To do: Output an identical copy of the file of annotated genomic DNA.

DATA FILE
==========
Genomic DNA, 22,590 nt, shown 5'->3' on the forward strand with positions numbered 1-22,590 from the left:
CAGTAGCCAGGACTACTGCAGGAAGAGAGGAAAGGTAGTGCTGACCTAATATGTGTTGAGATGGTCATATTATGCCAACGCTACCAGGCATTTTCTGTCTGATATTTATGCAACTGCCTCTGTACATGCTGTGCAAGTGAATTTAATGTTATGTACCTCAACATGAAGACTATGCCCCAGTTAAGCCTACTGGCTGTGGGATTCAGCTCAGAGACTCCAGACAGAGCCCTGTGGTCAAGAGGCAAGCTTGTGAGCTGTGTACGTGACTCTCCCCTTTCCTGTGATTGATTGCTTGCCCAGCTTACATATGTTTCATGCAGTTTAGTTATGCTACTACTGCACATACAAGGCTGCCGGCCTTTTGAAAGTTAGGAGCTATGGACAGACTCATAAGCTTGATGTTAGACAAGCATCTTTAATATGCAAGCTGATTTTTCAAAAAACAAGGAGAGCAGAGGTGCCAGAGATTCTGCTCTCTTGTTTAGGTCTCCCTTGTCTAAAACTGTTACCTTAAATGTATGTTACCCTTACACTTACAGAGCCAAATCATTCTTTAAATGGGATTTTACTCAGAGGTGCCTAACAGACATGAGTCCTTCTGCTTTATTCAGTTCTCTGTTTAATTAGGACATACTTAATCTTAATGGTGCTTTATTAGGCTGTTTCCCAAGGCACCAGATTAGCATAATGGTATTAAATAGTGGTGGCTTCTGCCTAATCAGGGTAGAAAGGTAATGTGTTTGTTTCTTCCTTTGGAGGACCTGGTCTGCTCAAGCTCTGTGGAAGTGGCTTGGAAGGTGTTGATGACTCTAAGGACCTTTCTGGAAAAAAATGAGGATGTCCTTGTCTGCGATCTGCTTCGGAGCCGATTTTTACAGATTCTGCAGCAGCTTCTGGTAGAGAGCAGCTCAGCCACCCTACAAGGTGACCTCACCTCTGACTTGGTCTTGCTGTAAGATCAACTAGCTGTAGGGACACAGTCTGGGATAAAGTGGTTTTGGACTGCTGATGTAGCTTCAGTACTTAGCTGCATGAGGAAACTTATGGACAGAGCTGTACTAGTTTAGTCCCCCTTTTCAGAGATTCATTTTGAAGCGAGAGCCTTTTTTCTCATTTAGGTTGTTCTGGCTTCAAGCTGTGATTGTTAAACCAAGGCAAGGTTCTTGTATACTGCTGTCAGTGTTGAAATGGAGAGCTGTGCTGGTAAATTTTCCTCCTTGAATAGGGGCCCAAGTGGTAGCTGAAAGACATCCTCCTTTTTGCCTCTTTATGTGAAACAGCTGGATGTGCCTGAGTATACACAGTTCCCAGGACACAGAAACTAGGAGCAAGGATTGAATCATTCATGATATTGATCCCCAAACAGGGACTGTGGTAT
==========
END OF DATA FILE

Genomic DNA, 22,590 nt, shown 5'->3' on the forward strand with positions numbered 1-22,590 from the left:
CAGTAGCCAGGACTACTGCAGGAAGAGAGGAAAGGTAGTGCTGACCTAATATGTGTTGAGATGGTCATATTATGCCAACGCTACCAGGCATTTTCTGTCTGATATTTATGCAACTGCCTCTGTACATGCTGTGCAAGTGAATTTAATGTTATGTACCTCAACATGAAGACTATGCCCCAGTTAAGCCTACTGGCTGTGGGATTCAGCTCAGAGACTCCAGACAGAGCCCTGTGGTCAAGAGGCAAGCTTGTGAGCTGTGTACGTGACTCTCCCCTTTCCTGTGATTGATTGCTTGCCCAGCTTACATATGTTTCATGCAGTTTAGTTATGCTACTACTGCACATACAAGGCTGCCGGCCTTTTGAAAGTTAGGAGCTATGGACAGACTCATAAGCTTGATGTTAGACAAGCATCTTTAATATGCAAGCTGATTTTTCAAAAAACAAGGAGAGCAGAGGTGCCAGAGATTCTGCTCTCTTGTTTAGGTCTCCCTTGTCTAAAACTGTTACCTTAAATGTATGTTACCCTTACACTTACAGAGCCAAATCATTCTTTAAATGGGATTTTACTCAGAGGTGCCTAACAGACATGAGTCCTTCTGCTTTATTCAGTTCTCTGTTTAATTAGGACATACTTAATCTTAATGGTGCTTTATTAGGCTGTTTCCCAAGGCACCAGATTAGCATAATGGTATTAAATAGTGGTGGCTTCTGCCTAATCAGGGTAGAAAGGTAATGTGTTTGTTTCTTCCTTTGGAGGACCTGGTCTGCTCAAGCTCTGTGGAAGTGGCTTGGAAGGTGTTGATGACTCTAAGGACCTTTCTGGAAAAAAATGAGGATGTCCTTGTCTGCGATCTGCTTCGGAGCCGATTTTTACAGATTCTGCAGCAGCTTCTGGTAGAGAGCAGCTCAGCCACCCTACAAGGTGACCTCACCTCTGACTTGGTCTTGCTGTAAGATCAACTAGCTGTAGGGACACAGTCTGGGATAAAGTGGTTTTGGACTGCTGATGTAGCTTCAGTACTTAGCTGCATGAGGAAACTTATGGACAGAGCTGTACTAGTTTAGTCCCCCTTTTCAGAGATTCATTTTGAAGCGAGAGCCTTTTTTCTCATTTAGGTTGTTCTGGCTTCAAGCTGTGATTGTTAAACCAAGGCAAGGTTCTTGTATACTGCTGTCAGTGTTGAAATGGAGAGCTGTGCTGGTAAATTTTCCTCCTTGAATAGGGGCCCAAGTGGTAGCTGAAAGACATCCTCCTTTTTGCCTCTTTATGTGAAACAGCTGGATGTGCCTGAGTATACACAGTTCCCAGGACACAGAAACTAGGAGCAAGGATTGAATCATTCATGATATTGATCCCCAAACAGGGACTGTGGTAT